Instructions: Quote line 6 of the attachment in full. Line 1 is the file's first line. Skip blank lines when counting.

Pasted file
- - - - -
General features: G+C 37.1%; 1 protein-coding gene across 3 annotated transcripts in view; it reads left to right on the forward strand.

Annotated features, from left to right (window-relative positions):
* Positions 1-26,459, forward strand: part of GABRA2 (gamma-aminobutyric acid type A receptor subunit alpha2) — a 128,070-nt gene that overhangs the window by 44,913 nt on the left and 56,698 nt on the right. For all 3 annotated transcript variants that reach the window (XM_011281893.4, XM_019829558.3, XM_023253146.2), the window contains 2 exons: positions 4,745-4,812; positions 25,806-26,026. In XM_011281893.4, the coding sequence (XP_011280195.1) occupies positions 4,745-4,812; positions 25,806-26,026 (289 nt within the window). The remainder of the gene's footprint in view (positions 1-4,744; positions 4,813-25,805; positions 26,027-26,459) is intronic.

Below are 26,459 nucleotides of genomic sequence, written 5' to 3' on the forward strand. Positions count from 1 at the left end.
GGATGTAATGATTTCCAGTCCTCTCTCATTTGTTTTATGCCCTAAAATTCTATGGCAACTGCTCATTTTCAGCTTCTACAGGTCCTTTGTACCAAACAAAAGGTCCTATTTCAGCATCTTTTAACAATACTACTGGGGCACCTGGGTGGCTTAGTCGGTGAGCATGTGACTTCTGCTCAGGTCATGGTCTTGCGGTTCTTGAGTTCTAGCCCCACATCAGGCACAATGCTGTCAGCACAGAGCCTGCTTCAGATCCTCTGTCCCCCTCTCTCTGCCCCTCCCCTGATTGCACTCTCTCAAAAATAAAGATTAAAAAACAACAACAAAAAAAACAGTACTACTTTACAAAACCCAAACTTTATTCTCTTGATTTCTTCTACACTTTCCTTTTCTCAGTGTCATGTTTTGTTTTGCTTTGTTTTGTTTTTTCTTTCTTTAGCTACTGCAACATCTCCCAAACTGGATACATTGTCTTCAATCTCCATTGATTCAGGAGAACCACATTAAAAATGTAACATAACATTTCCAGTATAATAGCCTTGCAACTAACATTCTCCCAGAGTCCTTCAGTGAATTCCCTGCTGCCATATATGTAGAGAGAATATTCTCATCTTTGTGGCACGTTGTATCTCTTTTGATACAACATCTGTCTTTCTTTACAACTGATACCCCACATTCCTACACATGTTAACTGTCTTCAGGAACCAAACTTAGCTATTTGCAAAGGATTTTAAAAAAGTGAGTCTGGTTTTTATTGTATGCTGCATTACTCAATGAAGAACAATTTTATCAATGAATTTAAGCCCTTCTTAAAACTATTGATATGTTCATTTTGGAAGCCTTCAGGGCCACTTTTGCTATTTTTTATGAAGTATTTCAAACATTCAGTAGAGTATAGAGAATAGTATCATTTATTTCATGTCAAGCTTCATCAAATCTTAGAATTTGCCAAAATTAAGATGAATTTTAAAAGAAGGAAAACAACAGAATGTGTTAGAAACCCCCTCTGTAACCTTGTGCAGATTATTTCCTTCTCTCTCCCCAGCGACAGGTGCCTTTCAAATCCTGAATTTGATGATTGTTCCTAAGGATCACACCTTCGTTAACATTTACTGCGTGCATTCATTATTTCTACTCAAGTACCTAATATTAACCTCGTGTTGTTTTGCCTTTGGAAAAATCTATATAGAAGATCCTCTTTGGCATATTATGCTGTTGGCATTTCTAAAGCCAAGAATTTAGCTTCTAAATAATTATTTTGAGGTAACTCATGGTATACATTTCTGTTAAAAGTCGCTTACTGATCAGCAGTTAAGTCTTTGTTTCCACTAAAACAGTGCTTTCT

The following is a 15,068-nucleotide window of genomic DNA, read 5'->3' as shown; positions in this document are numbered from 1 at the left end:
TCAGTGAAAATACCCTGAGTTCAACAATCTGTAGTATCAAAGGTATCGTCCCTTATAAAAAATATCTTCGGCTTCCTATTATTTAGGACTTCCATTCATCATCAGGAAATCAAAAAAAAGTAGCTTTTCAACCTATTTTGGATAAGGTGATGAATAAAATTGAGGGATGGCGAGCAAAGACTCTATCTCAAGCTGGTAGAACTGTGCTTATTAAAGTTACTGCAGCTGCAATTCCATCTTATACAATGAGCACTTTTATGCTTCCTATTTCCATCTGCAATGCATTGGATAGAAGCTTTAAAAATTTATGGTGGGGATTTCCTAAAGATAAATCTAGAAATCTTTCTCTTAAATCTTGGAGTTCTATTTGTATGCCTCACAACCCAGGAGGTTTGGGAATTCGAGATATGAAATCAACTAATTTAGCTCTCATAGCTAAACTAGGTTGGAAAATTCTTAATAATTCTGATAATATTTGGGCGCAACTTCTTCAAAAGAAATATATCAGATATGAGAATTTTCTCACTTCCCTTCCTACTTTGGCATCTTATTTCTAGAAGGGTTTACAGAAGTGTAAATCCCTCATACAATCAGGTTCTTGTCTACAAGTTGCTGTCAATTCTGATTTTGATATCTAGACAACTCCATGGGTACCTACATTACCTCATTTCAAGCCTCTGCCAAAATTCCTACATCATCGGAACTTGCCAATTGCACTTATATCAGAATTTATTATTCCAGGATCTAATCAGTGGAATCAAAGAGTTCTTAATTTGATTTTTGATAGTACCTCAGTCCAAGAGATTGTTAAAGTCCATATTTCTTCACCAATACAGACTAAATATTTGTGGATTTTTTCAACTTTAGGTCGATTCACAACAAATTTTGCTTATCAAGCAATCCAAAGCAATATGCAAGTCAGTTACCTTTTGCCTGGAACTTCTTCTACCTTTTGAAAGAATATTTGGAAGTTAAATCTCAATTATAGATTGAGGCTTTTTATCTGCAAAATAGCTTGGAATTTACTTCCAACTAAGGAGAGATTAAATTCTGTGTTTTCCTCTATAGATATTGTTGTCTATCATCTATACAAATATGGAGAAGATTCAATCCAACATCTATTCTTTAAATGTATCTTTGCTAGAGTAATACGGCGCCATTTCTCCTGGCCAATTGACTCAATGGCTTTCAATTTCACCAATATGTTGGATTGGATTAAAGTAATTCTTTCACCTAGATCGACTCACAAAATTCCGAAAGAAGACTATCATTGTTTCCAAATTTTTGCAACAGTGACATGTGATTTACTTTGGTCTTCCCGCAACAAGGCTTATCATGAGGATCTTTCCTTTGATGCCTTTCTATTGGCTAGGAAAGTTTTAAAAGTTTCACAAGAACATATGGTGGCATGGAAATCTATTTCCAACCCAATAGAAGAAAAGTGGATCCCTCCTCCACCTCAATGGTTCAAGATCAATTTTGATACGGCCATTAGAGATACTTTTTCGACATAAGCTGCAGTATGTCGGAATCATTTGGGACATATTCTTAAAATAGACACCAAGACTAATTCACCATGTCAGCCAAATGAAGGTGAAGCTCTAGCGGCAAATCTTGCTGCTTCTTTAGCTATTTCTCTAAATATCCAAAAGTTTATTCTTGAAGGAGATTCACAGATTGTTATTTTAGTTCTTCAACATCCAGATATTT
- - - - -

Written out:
The following is a 15,068-nucleotide window of genomic DNA, read 5'->3' as shown; positions in this document are numbered from 1 at the left end: